Note that the method can include changing the resonance frequency after calibrating, and during normal operation, based on a current local oscillator frequency. That is, the center frequency of the LNA resonator is changed based on the operational channel. In this manner the rejection of the transmitted signal in frequency division duplex (FDD) systems, such as the WCDMA system, is maximized.
Further in accordance with this invention, for, the case where the LNA 4 has two resonators, a procedure can be performed to improve the out-of-band, attenuation performance and internal linearity. Such a LNA 4 structure is shown in
By way of contrast, the conventional single (load) resonator LNA 4 shown in
More particularly, in the receiver 220 the baseband signal processing blocks 8, 9 and 10 have an ideally infinite and a typically very high common-mode-rejection ratio (CMRR), and thus only the signal that is differential can pass through the chain. In principle, the IMD2 product is a common mode signal that can be rejected totally with an infinite CMRR. In practice, the process variations of the mixer 5 and baseband blocks following it will produce a small differential signal that originates from the common mode IMD2 product. This signal is undesirable and can be minimized by using the tuning procedure in accordance with this invention. By tuning the mixer 5 in such a way that the IMD2 products are again common mode, the CMRR of the analog baseband chain can suppress these signals automatically. One advantage of this tuning method is it's simplicity, as no additional circuit blocks at the analog baseband side are needed.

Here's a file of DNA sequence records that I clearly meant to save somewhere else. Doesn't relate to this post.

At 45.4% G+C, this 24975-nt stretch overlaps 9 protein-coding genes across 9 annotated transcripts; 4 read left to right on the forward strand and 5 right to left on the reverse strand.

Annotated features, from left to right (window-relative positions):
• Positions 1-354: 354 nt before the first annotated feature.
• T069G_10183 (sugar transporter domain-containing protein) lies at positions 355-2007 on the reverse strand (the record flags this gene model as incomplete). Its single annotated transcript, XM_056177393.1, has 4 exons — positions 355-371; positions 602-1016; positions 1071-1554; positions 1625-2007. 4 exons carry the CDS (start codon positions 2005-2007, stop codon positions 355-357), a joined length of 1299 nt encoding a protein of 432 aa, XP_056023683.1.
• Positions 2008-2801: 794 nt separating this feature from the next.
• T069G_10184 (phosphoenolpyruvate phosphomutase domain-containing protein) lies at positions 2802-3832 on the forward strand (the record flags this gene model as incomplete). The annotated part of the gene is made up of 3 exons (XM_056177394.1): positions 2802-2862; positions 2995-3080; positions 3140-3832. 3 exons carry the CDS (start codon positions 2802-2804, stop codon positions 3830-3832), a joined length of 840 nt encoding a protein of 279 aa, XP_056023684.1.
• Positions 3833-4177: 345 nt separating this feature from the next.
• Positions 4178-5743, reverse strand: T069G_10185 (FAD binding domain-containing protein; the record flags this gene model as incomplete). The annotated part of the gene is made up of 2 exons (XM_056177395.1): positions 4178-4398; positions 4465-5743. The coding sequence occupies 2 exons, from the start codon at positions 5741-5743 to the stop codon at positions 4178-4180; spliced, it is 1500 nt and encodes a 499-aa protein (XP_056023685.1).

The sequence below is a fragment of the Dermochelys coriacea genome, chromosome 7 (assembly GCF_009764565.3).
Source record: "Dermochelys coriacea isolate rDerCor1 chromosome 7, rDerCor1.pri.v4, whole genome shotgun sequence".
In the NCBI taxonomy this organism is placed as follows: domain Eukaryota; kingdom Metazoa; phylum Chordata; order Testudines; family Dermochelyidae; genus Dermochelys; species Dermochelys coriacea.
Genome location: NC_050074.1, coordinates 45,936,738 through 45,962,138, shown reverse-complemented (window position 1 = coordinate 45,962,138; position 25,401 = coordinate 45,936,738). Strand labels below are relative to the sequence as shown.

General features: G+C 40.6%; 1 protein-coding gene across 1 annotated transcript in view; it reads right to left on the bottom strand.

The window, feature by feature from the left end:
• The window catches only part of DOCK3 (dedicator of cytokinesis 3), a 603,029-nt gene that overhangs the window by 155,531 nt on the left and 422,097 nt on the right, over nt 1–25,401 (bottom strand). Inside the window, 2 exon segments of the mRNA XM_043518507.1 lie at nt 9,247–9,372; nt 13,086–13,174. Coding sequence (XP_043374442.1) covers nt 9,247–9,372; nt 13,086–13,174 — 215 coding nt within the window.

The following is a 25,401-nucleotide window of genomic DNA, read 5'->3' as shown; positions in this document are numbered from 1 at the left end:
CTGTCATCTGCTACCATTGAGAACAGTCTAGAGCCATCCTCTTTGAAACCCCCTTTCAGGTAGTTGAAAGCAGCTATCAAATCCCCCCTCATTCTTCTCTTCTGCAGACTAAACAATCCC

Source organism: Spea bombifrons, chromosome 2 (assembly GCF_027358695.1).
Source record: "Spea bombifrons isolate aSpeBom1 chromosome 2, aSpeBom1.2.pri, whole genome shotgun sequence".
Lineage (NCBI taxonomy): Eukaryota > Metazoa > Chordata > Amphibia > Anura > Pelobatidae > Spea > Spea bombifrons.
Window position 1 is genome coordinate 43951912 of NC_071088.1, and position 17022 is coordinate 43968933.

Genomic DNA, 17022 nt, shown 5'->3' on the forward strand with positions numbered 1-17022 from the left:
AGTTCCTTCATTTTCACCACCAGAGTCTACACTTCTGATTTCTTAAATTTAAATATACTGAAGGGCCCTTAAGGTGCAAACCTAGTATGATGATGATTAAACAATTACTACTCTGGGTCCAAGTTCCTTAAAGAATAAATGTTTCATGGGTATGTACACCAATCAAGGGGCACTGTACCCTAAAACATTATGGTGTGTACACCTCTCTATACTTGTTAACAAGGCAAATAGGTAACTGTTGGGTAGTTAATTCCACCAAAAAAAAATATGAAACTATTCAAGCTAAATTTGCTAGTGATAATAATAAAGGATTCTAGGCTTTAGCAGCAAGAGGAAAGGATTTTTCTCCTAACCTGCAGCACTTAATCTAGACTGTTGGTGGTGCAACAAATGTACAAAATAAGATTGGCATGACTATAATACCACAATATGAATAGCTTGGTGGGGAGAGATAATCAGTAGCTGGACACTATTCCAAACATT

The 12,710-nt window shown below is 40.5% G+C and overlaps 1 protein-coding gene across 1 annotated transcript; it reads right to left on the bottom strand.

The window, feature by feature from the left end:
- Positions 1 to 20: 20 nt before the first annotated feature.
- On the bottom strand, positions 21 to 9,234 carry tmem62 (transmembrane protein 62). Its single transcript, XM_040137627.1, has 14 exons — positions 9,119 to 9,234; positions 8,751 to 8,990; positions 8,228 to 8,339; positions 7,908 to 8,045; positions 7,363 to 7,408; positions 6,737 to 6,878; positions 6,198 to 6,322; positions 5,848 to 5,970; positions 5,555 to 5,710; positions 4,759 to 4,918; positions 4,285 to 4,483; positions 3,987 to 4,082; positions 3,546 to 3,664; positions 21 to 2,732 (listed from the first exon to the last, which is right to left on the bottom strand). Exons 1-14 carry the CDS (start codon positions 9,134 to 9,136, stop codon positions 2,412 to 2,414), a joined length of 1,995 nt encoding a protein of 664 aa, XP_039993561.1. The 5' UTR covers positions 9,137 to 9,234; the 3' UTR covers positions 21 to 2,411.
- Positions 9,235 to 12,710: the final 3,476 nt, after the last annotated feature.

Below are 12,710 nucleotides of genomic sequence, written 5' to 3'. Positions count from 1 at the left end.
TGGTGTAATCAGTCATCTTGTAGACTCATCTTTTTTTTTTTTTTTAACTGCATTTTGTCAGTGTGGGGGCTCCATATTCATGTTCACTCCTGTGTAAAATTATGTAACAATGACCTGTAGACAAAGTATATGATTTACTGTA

If several settings during the tuning cause the smallest response, then the measurement accuracy may not be sufficient. In that case it is possible to increase the measurement accuracy by increasing the signal level of the AM tone, or increasing the gain of the signal path. In the case of signal saturation of the receiver output, the opposite procedure can be performed during calibration. One possible IIP2 tuning technique is described in EP 0951138A1, “Method for reducing envelope distortion in radio receiver” by K. Kivekäs & A. Pärssinen, application date 18.04.2001, incorporated by reference herein in its entirety. The present invention extends the use of those techniques and presents a new calibration algorithm.
As was discussed earlier, instead of the synthesizer 7 an additional, or auxiliary oscillator, which uses the same resonator as the LNA 4, can be used to generate the calibration signal (CS).